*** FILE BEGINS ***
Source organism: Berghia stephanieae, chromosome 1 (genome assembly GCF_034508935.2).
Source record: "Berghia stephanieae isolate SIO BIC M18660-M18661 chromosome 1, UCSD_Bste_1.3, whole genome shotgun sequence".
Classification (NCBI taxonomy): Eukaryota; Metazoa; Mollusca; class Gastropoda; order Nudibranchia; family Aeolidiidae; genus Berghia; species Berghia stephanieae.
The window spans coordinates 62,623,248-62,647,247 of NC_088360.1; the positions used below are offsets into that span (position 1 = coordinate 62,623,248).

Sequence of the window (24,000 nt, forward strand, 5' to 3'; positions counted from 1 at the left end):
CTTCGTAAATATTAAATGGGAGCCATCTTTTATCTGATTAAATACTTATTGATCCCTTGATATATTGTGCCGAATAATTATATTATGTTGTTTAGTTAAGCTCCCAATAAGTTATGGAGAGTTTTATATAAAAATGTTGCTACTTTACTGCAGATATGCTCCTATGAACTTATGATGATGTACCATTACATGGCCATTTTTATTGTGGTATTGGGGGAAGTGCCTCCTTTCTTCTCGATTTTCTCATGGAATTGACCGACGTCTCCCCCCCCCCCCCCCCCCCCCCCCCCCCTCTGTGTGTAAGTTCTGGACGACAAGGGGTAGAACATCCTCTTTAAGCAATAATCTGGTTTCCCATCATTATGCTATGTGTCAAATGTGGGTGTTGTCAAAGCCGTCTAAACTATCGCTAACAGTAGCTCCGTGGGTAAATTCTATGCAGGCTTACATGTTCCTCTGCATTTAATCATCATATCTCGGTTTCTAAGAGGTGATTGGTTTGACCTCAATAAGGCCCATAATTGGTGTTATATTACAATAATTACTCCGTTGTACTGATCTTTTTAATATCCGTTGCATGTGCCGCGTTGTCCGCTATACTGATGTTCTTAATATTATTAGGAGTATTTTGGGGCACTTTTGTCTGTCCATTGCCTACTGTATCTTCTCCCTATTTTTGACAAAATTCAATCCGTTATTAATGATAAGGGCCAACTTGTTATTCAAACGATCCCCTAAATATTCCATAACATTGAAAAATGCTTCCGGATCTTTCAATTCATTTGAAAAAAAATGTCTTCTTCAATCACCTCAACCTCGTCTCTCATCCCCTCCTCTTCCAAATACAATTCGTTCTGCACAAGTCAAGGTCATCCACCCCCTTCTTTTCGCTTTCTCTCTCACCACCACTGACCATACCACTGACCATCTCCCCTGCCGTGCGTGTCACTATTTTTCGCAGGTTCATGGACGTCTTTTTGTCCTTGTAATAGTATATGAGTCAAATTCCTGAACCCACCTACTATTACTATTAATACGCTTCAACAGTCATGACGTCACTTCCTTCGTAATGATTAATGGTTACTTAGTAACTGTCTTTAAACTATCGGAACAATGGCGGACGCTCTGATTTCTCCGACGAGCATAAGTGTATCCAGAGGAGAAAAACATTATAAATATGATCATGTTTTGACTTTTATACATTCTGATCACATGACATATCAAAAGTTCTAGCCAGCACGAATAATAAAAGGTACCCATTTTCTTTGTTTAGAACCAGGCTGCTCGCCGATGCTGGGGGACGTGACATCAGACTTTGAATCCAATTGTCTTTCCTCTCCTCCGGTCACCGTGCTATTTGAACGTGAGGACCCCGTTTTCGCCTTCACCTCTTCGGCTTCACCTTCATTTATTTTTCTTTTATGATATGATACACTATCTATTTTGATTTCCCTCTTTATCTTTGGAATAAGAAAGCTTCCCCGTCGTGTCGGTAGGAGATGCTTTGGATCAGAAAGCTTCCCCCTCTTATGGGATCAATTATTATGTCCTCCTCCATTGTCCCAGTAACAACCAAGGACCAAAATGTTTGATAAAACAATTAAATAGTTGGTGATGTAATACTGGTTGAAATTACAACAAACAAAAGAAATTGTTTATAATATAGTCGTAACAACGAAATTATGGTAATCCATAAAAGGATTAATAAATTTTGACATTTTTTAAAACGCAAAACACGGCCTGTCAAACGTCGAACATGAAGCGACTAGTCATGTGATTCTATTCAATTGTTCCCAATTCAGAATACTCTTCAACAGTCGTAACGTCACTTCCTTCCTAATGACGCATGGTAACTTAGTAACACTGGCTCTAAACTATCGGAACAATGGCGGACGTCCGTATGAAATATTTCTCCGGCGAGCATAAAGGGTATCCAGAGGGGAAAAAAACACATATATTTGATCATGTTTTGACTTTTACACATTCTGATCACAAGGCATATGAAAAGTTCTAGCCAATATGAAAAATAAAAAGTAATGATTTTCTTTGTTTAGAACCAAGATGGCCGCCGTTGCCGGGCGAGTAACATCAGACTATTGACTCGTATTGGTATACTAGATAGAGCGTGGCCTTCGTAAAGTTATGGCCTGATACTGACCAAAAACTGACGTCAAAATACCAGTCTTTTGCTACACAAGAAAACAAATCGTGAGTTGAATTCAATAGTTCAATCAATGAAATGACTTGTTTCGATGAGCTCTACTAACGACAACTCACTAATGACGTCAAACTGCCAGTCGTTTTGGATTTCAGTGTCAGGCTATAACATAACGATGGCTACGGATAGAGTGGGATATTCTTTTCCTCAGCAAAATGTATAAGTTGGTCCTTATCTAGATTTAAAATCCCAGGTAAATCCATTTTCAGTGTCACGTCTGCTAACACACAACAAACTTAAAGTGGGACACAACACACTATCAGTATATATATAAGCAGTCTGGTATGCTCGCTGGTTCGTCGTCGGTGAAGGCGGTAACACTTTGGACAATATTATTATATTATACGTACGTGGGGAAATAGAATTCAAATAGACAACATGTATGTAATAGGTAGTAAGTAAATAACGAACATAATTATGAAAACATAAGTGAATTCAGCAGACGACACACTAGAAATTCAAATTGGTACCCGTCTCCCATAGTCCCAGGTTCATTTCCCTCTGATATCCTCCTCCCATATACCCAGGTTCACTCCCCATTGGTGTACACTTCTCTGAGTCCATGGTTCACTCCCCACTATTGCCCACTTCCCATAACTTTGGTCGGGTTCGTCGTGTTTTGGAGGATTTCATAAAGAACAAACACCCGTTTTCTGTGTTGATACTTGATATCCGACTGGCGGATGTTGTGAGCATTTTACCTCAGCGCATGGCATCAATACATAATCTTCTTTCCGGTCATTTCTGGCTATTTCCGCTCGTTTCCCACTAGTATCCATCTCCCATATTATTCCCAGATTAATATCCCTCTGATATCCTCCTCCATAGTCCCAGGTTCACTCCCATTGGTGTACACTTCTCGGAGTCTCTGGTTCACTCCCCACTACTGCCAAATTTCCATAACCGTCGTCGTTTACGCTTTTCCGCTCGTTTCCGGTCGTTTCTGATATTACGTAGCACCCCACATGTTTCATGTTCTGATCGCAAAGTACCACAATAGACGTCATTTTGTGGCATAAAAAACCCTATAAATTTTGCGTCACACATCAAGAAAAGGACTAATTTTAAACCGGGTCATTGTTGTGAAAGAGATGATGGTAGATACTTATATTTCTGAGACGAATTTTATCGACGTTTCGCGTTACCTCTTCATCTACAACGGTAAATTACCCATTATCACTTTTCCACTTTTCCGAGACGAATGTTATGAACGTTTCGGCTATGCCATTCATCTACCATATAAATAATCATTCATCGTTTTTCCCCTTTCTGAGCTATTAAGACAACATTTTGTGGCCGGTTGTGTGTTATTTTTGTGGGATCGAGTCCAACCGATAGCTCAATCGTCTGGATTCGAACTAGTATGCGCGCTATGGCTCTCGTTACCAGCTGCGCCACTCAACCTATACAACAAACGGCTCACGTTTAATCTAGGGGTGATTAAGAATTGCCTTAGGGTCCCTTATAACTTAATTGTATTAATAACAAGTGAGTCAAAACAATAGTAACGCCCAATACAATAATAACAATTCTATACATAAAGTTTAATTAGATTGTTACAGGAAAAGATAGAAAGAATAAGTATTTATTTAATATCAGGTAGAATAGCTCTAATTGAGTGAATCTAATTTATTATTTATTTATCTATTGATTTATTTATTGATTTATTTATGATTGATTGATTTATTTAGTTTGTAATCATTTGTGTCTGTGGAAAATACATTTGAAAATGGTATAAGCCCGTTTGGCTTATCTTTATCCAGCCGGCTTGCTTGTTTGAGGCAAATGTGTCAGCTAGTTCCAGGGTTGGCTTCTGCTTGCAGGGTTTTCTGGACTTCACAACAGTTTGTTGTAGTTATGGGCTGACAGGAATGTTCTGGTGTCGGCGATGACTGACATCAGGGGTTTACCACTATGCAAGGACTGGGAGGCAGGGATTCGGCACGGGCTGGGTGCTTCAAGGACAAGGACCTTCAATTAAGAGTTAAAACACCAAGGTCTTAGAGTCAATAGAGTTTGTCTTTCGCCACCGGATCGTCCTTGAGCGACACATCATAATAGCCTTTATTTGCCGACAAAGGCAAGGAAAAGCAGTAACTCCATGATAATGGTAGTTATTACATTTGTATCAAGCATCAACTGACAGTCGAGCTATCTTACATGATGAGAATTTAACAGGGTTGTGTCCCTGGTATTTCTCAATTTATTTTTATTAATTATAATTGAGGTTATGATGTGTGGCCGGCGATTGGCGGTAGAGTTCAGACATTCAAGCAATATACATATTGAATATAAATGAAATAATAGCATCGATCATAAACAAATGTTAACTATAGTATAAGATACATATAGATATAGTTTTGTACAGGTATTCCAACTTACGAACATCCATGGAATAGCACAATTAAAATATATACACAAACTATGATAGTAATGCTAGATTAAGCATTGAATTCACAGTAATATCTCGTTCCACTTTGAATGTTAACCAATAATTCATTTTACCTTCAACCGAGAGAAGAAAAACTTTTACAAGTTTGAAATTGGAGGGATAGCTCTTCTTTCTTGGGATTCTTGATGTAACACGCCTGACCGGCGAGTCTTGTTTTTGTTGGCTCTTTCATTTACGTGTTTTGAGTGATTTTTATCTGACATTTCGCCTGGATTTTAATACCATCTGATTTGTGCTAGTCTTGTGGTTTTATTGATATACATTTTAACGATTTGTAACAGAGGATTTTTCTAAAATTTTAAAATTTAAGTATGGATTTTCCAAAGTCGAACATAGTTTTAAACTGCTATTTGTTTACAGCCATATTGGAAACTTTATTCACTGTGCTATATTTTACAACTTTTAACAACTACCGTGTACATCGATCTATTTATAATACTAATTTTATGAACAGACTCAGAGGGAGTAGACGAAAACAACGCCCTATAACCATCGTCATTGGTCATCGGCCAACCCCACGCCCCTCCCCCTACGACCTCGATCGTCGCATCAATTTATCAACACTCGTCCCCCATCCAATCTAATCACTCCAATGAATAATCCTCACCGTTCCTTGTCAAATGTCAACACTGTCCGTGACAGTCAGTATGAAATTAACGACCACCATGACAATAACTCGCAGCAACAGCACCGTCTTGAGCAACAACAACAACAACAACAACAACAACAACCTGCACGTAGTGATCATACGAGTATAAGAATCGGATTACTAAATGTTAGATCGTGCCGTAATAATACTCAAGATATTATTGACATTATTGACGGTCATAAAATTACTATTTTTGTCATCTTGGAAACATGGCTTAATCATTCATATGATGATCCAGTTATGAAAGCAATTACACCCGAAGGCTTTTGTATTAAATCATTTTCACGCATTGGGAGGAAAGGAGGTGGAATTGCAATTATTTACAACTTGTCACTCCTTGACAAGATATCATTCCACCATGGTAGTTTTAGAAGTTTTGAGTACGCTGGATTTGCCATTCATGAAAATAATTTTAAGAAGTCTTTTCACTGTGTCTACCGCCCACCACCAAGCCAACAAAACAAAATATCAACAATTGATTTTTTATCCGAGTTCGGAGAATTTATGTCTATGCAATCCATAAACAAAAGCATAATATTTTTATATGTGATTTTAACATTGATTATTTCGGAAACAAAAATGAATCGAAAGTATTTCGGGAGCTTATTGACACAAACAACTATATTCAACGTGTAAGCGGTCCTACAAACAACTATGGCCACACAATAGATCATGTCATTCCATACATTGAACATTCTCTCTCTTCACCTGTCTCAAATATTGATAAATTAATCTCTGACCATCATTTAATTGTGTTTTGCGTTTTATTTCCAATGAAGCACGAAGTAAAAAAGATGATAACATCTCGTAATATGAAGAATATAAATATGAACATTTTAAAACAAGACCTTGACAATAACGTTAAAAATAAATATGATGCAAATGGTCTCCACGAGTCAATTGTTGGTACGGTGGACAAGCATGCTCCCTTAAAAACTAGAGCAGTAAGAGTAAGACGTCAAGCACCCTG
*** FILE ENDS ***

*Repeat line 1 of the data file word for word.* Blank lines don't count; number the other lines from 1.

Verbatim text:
Source organism: Berghia stephanieae, chromosome 1 (genome assembly GCF_034508935.2).